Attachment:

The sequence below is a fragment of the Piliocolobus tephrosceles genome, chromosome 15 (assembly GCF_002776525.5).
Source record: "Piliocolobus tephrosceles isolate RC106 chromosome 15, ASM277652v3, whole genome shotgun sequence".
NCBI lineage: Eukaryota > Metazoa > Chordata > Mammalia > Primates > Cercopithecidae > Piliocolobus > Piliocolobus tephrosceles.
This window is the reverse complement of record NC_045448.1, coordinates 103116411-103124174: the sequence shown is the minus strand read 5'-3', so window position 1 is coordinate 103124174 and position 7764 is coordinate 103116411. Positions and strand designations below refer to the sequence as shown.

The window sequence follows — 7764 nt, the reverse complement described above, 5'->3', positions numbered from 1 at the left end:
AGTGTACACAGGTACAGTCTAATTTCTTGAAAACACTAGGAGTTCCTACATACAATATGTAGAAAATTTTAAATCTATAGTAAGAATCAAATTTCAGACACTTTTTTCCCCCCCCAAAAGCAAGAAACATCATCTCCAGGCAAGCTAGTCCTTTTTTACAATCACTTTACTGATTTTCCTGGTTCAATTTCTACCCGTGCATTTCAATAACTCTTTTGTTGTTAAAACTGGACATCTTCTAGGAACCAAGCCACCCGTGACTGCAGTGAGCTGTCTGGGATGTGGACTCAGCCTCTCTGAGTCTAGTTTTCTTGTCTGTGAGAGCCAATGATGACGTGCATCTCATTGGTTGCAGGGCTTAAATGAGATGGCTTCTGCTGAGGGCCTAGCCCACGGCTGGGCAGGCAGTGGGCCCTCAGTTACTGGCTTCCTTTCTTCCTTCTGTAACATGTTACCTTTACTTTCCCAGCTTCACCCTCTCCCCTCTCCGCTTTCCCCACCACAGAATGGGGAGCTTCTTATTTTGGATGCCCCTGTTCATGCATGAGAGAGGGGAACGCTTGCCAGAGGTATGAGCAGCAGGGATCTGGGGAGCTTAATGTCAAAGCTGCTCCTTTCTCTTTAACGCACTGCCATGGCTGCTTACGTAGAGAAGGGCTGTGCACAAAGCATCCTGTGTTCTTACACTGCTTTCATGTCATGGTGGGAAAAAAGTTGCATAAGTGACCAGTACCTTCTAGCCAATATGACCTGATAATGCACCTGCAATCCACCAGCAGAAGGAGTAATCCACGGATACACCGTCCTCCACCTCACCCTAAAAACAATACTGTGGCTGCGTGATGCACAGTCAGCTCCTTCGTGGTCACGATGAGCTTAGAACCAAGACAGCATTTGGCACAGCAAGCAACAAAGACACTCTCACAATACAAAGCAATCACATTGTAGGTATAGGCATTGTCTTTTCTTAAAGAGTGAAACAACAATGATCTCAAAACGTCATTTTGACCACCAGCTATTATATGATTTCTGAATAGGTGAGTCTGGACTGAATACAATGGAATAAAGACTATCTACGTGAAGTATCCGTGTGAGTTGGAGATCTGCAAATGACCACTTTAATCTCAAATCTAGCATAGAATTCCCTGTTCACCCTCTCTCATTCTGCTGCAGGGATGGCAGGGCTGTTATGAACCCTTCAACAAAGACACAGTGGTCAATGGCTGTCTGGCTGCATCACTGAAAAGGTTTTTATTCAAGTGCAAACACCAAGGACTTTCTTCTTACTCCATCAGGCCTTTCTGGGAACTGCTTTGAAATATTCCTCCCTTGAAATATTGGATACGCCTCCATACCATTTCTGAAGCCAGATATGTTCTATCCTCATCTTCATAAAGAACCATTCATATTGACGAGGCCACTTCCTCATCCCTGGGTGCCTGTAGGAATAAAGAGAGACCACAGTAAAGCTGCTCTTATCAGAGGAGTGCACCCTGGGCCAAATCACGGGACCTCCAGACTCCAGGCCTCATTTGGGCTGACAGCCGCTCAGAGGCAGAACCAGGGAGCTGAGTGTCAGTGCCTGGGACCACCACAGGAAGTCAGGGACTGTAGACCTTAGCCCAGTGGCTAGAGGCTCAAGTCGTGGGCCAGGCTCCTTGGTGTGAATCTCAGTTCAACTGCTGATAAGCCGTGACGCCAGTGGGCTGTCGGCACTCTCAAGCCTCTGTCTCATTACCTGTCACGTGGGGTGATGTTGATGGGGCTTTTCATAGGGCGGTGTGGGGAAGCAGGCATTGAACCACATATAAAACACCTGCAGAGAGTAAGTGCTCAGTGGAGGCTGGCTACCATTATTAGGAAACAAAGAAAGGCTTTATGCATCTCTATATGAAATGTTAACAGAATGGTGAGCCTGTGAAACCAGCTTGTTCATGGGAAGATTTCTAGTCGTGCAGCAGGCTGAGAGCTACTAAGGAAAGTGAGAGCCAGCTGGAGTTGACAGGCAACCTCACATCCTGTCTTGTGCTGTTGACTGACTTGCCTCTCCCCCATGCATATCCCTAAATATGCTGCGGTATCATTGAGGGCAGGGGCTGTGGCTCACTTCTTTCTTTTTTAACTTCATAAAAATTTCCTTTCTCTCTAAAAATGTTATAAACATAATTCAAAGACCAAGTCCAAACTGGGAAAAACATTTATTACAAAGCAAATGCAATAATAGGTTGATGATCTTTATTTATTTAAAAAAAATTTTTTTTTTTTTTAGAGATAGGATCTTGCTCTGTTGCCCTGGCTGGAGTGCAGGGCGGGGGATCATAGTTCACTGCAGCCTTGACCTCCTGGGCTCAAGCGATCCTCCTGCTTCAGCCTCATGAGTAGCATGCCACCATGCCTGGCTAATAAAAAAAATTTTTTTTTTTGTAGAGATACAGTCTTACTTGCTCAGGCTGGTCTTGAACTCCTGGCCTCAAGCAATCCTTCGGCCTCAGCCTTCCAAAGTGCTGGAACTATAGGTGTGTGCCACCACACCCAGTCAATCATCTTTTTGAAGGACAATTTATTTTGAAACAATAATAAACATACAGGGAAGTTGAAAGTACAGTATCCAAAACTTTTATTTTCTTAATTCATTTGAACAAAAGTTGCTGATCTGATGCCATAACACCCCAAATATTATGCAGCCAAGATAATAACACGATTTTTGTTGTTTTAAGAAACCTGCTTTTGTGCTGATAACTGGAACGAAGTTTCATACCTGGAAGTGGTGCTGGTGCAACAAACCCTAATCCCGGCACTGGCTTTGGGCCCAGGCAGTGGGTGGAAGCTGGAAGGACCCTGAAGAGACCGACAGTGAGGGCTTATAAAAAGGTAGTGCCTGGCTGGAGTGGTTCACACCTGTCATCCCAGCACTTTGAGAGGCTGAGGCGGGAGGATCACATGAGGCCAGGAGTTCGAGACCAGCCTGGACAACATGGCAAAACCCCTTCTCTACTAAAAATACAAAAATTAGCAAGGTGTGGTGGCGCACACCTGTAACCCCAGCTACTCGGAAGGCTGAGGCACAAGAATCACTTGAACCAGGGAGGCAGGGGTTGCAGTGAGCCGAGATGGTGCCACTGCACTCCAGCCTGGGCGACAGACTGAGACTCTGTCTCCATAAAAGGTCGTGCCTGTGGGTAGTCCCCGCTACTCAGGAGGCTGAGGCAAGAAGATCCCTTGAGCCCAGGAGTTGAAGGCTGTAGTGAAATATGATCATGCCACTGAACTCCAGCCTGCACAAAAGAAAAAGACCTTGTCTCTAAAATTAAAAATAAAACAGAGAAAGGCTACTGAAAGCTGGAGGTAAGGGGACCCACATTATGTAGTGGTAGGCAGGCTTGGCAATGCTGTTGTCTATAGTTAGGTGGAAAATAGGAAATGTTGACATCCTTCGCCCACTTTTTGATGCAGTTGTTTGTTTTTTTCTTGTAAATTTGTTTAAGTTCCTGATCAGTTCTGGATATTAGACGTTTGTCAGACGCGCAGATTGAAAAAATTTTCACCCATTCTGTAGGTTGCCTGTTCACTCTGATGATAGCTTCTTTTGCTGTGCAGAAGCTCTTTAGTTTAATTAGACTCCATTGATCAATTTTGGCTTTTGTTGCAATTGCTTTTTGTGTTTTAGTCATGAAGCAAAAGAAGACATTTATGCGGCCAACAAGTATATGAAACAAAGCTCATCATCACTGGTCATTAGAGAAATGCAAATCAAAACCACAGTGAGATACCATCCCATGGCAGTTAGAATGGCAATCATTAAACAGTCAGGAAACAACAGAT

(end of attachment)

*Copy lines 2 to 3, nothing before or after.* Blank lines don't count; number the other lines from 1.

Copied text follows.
Source record: "Piliocolobus tephrosceles isolate RC106 chromosome 15, ASM277652v3, whole genome shotgun sequence".
NCBI lineage: Eukaryota > Metazoa > Chordata > Mammalia > Primates > Cercopithecidae > Piliocolobus > Piliocolobus tephrosceles.